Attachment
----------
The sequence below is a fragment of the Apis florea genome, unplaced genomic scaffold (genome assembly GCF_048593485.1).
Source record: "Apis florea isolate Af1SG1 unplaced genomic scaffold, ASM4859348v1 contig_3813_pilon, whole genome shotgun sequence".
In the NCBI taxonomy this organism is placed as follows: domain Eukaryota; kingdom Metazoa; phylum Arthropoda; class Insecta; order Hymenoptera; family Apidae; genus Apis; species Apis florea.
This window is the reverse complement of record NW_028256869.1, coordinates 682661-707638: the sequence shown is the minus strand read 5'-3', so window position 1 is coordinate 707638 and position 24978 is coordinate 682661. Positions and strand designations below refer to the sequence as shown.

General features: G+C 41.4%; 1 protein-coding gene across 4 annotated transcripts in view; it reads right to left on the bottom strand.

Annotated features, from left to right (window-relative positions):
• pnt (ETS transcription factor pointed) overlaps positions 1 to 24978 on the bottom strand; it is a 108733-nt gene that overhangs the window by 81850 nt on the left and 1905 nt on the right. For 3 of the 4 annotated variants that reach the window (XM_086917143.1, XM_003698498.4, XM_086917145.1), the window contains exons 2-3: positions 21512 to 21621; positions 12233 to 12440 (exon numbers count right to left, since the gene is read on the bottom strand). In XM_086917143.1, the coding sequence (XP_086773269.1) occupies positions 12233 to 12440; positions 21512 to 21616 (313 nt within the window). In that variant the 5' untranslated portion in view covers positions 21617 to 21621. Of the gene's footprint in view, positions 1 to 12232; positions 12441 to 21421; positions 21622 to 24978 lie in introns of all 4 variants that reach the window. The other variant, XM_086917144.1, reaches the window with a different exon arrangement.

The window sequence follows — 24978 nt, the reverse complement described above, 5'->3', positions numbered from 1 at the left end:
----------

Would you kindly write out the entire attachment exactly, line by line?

The sequence below is a fragment of the Apis florea genome, unplaced genomic scaffold (genome assembly GCF_048593485.1).
Source record: "Apis florea isolate Af1SG1 unplaced genomic scaffold, ASM4859348v1 contig_3813_pilon, whole genome shotgun sequence".
In the NCBI taxonomy this organism is placed as follows: domain Eukaryota; kingdom Metazoa; phylum Arthropoda; class Insecta; order Hymenoptera; family Apidae; genus Apis; species Apis florea.
This window is the reverse complement of record NW_028256869.1, coordinates 682661-707638: the sequence shown is the minus strand read 5'-3', so window position 1 is coordinate 707638 and position 24978 is coordinate 682661. Positions and strand designations below refer to the sequence as shown.

General features: G+C 41.4%; 1 protein-coding gene across 4 annotated transcripts in view; it reads right to left on the bottom strand.

Annotated features, from left to right (window-relative positions):
• pnt (ETS transcription factor pointed) overlaps positions 1 to 24978 on the bottom strand; it is a 108733-nt gene that overhangs the window by 81850 nt on the left and 1905 nt on the right. For 3 of the 4 annotated variants that reach the window (XM_086917143.1, XM_003698498.4, XM_086917145.1), the window contains exons 2-3: positions 21512 to 21621; positions 12233 to 12440 (exon numbers count right to left, since the gene is read on the bottom strand). In XM_086917143.1, the coding sequence (XP_086773269.1) occupies positions 12233 to 12440; positions 21512 to 21616 (313 nt within the window). In that variant the 5' untranslated portion in view covers positions 21617 to 21621. Of the gene's footprint in view, positions 1 to 12232; positions 12441 to 21421; positions 21622 to 24978 lie in introns of all 4 variants that reach the window. The other variant, XM_086917144.1, reaches the window with a different exon arrangement.

The window sequence follows — 24978 nt, the reverse complement described above, 5'->3', positions numbered from 1 at the left end: